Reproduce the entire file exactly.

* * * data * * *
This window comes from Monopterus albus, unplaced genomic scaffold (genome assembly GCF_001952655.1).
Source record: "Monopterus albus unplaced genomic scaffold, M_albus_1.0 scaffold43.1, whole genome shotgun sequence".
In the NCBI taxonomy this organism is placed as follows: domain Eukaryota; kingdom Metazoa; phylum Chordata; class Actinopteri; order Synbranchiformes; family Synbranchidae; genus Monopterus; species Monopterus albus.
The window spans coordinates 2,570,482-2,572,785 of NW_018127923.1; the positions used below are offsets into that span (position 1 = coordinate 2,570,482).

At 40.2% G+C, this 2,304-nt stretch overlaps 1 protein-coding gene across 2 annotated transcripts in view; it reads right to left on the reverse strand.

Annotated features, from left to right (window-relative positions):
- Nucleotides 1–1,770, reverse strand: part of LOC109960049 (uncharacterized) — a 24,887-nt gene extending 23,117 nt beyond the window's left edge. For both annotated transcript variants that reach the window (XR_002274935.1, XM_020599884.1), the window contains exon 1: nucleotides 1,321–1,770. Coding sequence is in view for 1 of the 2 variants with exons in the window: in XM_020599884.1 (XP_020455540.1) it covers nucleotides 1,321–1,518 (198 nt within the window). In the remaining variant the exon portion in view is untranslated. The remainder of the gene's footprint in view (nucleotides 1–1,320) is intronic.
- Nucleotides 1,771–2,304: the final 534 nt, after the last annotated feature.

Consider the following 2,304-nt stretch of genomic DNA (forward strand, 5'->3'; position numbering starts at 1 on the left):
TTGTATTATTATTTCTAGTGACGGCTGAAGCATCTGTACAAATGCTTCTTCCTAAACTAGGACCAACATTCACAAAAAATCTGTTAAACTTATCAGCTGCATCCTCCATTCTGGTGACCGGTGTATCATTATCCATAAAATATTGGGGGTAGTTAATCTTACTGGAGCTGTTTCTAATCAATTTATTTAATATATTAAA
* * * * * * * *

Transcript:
This window comes from Monopterus albus, unplaced genomic scaffold (genome assembly GCF_001952655.1).
Source record: "Monopterus albus unplaced genomic scaffold, M_albus_1.0 scaffold43.1, whole genome shotgun sequence".
In the NCBI taxonomy this organism is placed as follows: domain Eukaryota; kingdom Metazoa; phylum Chordata; class Actinopteri; order Synbranchiformes; family Synbranchidae; genus Monopterus; species Monopterus albus.
The window spans coordinates 2,570,482-2,572,785 of NW_018127923.1; the positions used below are offsets into that span (position 1 = coordinate 2,570,482).

At 40.2% G+C, this 2,304-nt stretch overlaps 1 protein-coding gene across 2 annotated transcripts in view; it reads right to left on the reverse strand.

Annotated features, from left to right (window-relative positions):
- Nucleotides 1–1,770, reverse strand: part of LOC109960049 (uncharacterized) — a 24,887-nt gene extending 23,117 nt beyond the window's left edge. For both annotated transcript variants that reach the window (XR_002274935.1, XM_020599884.1), the window contains exon 1: nucleotides 1,321–1,770. Coding sequence is in view for 1 of the 2 variants with exons in the window: in XM_020599884.1 (XP_020455540.1) it covers nucleotides 1,321–1,518 (198 nt within the window). In the remaining variant the exon portion in view is untranslated. The remainder of the gene's footprint in view (nucleotides 1–1,320) is intronic.
- Nucleotides 1,771–2,304: the final 534 nt, after the last annotated feature.

Consider the following 2,304-nt stretch of genomic DNA (forward strand, 5'->3'; position numbering starts at 1 on the left):
TTGTATTATTATTTCTAGTGACGGCTGAAGCATCTGTACAAATGCTTCTTCCTAAACTAGGACCAACATTCACAAAAAATCTGTTAAACTTATCAGCTGCATCCTCCATTCTGGTGACCGGTGTATCATTATCCATAAAATATTGGGGGTAGTTAATCTTACTGGAGCTGTTTCTAATCAATTTATTTAATATATTAAA